What does one intend to do as a *follow up* to this question?
For the sake of argument, let us simplfy the question:
Consider only squares.
First the 2 x 2, then the 3 x 3 board.
Here, one does not tell the student what the answer is.
After that, consider 4 x 4 and 5 x 5.
In each case, the student has to answer the question:
How do you know that you have a square?
After that, raise the question, suppose we now have an n x n board? What do we do? [The general answer is quite difficult. At the K-12 level, one should not expect the students to obtain just a good upper estimate and understand how to reformulate the problem in terms of counting lattice points (with duplications) in certain regions of the plane.]
Depending on the class, this may be too difficult. However, in the case of 7 x 7, the students may or may not have noted that there two congruent squares (each of area 25) which can be placed in different ways other than translating the vertices along the edges. This leads to an *over count*.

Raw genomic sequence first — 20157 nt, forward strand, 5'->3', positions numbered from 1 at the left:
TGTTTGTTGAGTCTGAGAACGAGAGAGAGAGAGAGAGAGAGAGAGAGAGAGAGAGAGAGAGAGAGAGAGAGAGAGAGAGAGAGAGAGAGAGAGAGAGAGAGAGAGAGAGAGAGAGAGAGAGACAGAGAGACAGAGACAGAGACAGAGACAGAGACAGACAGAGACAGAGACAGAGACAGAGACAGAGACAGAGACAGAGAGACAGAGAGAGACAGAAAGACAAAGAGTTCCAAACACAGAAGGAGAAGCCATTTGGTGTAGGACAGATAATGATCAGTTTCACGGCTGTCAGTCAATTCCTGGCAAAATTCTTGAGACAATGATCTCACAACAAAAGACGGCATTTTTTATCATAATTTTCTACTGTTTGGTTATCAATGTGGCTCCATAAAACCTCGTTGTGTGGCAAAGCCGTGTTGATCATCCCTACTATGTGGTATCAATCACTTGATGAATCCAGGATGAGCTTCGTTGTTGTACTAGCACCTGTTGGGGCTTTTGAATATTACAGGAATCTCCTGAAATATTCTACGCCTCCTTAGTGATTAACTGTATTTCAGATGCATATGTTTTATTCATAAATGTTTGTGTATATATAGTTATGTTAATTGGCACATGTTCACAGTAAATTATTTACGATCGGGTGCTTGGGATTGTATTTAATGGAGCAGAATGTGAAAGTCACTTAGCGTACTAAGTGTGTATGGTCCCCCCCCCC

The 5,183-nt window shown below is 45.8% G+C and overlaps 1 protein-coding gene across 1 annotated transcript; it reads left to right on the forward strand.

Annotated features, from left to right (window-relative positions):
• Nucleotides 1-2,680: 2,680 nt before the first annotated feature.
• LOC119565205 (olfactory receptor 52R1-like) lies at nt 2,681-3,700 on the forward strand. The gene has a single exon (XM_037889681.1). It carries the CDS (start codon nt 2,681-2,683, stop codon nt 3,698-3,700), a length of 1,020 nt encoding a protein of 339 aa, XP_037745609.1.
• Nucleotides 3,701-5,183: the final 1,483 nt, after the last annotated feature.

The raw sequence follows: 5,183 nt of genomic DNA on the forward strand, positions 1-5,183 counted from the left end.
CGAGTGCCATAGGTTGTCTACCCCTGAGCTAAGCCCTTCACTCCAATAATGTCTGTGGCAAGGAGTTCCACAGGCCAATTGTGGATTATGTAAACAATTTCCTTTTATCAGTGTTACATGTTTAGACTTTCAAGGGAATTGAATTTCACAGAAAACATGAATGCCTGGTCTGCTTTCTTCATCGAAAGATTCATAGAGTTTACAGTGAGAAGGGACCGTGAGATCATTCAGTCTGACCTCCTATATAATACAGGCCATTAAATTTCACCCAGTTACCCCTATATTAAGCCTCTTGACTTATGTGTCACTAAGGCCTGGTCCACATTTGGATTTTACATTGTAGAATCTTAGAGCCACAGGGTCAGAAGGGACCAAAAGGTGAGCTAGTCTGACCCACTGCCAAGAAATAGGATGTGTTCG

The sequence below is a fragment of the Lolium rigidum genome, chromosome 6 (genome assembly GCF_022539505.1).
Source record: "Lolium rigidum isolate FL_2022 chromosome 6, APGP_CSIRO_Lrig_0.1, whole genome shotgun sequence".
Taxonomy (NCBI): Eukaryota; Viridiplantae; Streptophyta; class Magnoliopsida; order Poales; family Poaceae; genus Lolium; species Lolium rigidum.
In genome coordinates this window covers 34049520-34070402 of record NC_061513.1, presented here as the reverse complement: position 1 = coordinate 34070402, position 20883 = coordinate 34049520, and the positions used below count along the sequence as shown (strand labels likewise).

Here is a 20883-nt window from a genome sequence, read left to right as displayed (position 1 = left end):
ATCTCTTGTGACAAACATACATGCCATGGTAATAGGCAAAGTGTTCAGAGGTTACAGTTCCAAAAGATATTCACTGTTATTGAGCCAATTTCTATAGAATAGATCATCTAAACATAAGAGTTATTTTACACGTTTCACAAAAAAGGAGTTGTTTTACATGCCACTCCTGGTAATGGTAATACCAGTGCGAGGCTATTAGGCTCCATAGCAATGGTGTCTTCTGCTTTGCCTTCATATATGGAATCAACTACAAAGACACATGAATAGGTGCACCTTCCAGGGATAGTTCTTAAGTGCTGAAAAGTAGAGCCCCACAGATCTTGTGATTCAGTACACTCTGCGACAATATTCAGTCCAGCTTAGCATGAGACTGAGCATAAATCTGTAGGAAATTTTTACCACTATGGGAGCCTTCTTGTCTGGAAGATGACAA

Han Sah, email@example.com
From firstname.lastname@example.org Tue Jun 17 14:33:49 1997 Comments: Authenticated sender is <email@example.com> To: firstname.lastname@example.org Subject: Find all the ... Reply-To: email@example.com Priority: normal X-Mailer: Pegasus Mail for Windows (v2.23)
Regarding activities of the type "Find all the ..." is it better to tell the students ahead of time how many ... exist or to ask them to decide when all have been found?
Find all the noncongruent quadrilaterals that can be formed on a 3 x 3 geoboard. (From NCTM Curriculum and Evaluation Standards for School Mathematics, Addenda Series, Grades K-6, Geometry and Spatial Sense, Chapter 7 Sixth Grade, p.49)